The real red line in the Middle East is Jordan

Now consider ISIS’s assertion that it wishes to incorporate Jordan into its caliphate. How far into Jordan would an ISIS incursion have to go before alarms went off in Washington? How far before Israel felt it must take more aggressive action to defend itself?

How would such a response be met in the region? What would be the reaction in the Palestinian territories, where at the moment a Third Intifada is the buzzed-about concern of many and where tensions are today especially high due to the discovery of the bodies of the three kidnapped Israeli teens for whom Israel had been frantically searching since June 12? How complicated would this conflict be? Would the United States and Israel actually fight to ensure gains for Iran and Assad? How would their involvement inflame other extremists? How hard would Iran, Syria, or Iraq fight to protect Israel from the threat of ISIS — especially if having active jihadists near Jerusalem actually solidified the global tolerance for defective regimes like those in Damascus and Baghdad? It is a situation in which duplicity among tacit allies might be more damaging than the onslaught of avowed enemies.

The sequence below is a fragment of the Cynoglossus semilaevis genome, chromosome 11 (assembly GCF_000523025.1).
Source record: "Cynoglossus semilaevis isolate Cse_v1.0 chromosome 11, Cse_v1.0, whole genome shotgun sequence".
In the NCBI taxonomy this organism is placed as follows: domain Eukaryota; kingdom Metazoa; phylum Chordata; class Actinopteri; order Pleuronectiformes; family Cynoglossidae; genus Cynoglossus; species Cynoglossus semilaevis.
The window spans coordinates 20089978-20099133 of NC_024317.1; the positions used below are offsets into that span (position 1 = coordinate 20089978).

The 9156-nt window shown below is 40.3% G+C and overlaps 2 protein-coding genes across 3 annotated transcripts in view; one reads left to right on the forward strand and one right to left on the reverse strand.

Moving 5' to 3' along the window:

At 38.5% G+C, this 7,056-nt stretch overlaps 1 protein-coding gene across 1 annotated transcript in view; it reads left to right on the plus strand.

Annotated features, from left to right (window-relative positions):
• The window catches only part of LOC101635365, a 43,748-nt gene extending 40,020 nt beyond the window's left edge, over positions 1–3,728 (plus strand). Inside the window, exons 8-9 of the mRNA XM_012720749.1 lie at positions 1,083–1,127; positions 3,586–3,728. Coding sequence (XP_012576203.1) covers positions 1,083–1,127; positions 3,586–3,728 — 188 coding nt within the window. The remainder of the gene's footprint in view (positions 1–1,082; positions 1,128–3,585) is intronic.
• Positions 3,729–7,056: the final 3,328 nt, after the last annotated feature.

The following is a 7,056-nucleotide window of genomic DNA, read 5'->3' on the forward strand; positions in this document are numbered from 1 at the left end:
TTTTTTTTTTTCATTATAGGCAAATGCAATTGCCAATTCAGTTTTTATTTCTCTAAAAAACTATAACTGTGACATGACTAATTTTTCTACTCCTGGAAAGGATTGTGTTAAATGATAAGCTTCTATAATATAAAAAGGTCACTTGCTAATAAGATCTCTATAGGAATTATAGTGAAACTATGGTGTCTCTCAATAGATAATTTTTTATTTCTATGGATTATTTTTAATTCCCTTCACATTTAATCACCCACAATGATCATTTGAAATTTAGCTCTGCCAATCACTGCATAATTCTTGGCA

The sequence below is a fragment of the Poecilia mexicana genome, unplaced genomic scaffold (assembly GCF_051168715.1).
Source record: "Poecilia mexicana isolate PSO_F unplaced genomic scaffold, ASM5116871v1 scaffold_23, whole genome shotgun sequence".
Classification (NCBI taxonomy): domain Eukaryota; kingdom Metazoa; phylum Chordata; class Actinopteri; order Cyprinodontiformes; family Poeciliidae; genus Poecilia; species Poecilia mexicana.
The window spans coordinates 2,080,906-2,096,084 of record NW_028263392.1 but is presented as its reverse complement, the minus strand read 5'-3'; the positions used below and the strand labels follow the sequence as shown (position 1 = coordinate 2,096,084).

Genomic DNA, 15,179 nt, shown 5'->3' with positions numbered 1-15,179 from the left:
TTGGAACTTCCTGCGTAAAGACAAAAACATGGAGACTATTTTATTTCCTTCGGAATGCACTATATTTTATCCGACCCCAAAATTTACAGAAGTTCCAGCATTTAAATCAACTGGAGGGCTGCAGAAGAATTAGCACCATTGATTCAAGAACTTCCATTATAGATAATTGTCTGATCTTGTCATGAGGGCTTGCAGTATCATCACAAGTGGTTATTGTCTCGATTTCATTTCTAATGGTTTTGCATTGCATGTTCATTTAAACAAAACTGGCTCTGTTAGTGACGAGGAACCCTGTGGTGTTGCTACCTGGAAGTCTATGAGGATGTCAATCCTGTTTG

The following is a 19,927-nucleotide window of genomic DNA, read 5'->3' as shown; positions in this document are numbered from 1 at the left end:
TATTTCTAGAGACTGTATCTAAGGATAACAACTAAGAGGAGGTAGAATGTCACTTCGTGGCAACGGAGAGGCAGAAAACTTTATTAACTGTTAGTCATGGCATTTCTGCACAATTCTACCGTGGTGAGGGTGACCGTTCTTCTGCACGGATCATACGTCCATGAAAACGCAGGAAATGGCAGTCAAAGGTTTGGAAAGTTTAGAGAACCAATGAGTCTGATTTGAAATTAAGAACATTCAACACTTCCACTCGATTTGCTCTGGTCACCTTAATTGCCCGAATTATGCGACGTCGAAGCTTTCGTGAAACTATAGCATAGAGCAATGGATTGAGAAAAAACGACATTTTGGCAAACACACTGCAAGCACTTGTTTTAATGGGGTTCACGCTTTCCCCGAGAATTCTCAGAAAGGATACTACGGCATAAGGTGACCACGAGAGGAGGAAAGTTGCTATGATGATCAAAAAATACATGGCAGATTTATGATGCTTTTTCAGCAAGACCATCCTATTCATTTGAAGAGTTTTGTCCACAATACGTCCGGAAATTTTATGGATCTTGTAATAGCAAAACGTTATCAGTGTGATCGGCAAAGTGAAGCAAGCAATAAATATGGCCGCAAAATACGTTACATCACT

Perhaps Jordan would be a red line too far for the would-be Islamic State. Perhaps with the combined firepower of Jordan, the United States, Persian Gulf allies, and, possibly, Israel, they would be stopped dead in their tracks or destroyed. Certainly, we must hope that would be the case. But what would we be left with in a world in which when one terrorist group is destroyed, multiple others pop up in its place? What would the new map look like? What would the cost be of the battles that took place?